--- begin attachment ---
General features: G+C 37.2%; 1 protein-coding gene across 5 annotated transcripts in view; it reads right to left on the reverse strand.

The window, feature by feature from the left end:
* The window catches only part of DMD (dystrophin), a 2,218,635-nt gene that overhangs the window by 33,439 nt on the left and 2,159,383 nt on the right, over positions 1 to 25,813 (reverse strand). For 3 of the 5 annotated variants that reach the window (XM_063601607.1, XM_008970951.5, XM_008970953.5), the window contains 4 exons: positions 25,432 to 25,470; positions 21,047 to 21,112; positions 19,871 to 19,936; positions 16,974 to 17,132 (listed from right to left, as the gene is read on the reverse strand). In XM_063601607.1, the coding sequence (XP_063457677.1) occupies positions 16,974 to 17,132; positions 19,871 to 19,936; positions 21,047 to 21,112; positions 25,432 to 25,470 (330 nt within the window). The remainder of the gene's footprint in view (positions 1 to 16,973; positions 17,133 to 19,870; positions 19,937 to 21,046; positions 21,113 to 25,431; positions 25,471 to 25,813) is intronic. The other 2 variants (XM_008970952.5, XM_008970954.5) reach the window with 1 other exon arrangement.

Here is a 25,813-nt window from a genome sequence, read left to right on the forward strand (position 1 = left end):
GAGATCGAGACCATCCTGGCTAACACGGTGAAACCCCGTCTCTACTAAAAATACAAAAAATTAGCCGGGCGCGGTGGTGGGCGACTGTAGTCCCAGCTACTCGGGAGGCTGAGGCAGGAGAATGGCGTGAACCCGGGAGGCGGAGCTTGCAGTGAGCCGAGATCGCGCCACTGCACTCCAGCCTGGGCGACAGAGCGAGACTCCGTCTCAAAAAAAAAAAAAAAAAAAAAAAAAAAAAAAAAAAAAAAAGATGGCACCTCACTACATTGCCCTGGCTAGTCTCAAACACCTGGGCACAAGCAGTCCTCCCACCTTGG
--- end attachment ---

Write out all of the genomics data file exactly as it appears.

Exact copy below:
General features: G+C 37.2%; 1 protein-coding gene across 5 annotated transcripts in view; it reads right to left on the reverse strand.

The window, feature by feature from the left end:
* The window catches only part of DMD (dystrophin), a 2,218,635-nt gene that overhangs the window by 33,439 nt on the left and 2,159,383 nt on the right, over positions 1 to 25,813 (reverse strand). For 3 of the 5 annotated variants that reach the window (XM_063601607.1, XM_008970951.5, XM_008970953.5), the window contains 4 exons: positions 25,432 to 25,470; positions 21,047 to 21,112; positions 19,871 to 19,936; positions 16,974 to 17,132 (listed from right to left, as the gene is read on the reverse strand). In XM_063601607.1, the coding sequence (XP_063457677.1) occupies positions 16,974 to 17,132; positions 19,871 to 19,936; positions 21,047 to 21,112; positions 25,432 to 25,470 (330 nt within the window). The remainder of the gene's footprint in view (positions 1 to 16,973; positions 17,133 to 19,870; positions 19,937 to 21,046; positions 21,113 to 25,431; positions 25,471 to 25,813) is intronic. The other 2 variants (XM_008970952.5, XM_008970954.5) reach the window with 1 other exon arrangement.

Here is a 25,813-nt window from a genome sequence, read left to right on the forward strand (position 1 = left end):
GAGATCGAGACCATCCTGGCTAACACGGTGAAACCCCGTCTCTACTAAAAATACAAAAAATTAGCCGGGCGCGGTGGTGGGCGACTGTAGTCCCAGCTACTCGGGAGGCTGAGGCAGGAGAATGGCGTGAACCCGGGAGGCGGAGCTTGCAGTGAGCCGAGATCGCGCCACTGCACTCCAGCCTGGGCGACAGAGCGAGACTCCGTCTCAAAAAAAAAAAAAAAAAAAAAAAAAAAAAAAAAAAAAAAAGATGGCACCTCACTACATTGCCCTGGCTAGTCTCAAACACCTGGGCACAAGCAGTCCTCCCACCTTGG